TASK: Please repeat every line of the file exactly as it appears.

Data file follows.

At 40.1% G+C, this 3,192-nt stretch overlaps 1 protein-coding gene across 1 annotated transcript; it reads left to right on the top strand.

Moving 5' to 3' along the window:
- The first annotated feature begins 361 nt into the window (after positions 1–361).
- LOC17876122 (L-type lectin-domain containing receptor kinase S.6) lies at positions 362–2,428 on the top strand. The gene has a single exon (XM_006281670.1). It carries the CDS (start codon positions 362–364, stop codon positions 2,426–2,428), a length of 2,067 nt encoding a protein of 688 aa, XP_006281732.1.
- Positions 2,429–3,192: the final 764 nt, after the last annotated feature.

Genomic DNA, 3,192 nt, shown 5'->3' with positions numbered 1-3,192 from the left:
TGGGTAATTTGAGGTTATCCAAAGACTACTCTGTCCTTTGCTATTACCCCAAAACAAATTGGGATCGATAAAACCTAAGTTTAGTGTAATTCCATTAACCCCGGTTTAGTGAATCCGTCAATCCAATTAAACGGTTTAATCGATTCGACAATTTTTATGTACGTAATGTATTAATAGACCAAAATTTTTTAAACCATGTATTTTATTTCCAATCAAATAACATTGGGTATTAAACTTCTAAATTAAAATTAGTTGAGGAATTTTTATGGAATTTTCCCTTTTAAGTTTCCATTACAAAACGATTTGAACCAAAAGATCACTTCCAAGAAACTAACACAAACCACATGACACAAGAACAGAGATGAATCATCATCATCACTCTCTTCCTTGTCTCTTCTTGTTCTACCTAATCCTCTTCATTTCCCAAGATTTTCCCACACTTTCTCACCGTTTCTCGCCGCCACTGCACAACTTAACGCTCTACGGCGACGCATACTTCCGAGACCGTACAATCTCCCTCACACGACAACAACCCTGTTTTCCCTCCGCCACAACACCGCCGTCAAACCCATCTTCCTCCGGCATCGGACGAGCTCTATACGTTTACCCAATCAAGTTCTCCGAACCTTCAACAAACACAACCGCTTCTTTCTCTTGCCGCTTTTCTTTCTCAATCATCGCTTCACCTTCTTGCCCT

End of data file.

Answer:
At 40.1% G+C, this 3,192-nt stretch overlaps 1 protein-coding gene across 1 annotated transcript; it reads left to right on the top strand.

Moving 5' to 3' along the window:
- The first annotated feature begins 361 nt into the window (after positions 1–361).
- LOC17876122 (L-type lectin-domain containing receptor kinase S.6) lies at positions 362–2,428 on the top strand. The gene has a single exon (XM_006281670.1). It carries the CDS (start codon positions 362–364, stop codon positions 2,426–2,428), a length of 2,067 nt encoding a protein of 688 aa, XP_006281732.1.
- Positions 2,429–3,192: the final 764 nt, after the last annotated feature.

Genomic DNA, 3,192 nt, shown 5'->3' with positions numbered 1-3,192 from the left:
TGGGTAATTTGAGGTTATCCAAAGACTACTCTGTCCTTTGCTATTACCCCAAAACAAATTGGGATCGATAAAACCTAAGTTTAGTGTAATTCCATTAACCCCGGTTTAGTGAATCCGTCAATCCAATTAAACGGTTTAATCGATTCGACAATTTTTATGTACGTAATGTATTAATAGACCAAAATTTTTTAAACCATGTATTTTATTTCCAATCAAATAACATTGGGTATTAAACTTCTAAATTAAAATTAGTTGAGGAATTTTTATGGAATTTTCCCTTTTAAGTTTCCATTACAAAACGATTTGAACCAAAAGATCACTTCCAAGAAACTAACACAAACCACATGACACAAGAACAGAGATGAATCATCATCATCACTCTCTTCCTTGTCTCTTCTTGTTCTACCTAATCCTCTTCATTTCCCAAGATTTTCCCACACTTTCTCACCGTTTCTCGCCGCCACTGCACAACTTAACGCTCTACGGCGACGCATACTTCCGAGACCGTACAATCTCCCTCACACGACAACAACCCTGTTTTCCCTCCGCCACAACACCGCCGTCAAACCCATCTTCCTCCGGCATCGGACGAGCTCTATACGTTTACCCAATCAAGTTCTCCGAACCTTCAACAAACACAACCGCTTCTTTCTCTTGCCGCTTTTCTTTCTCAATCATCGCTTCACCTTCTTGCCCT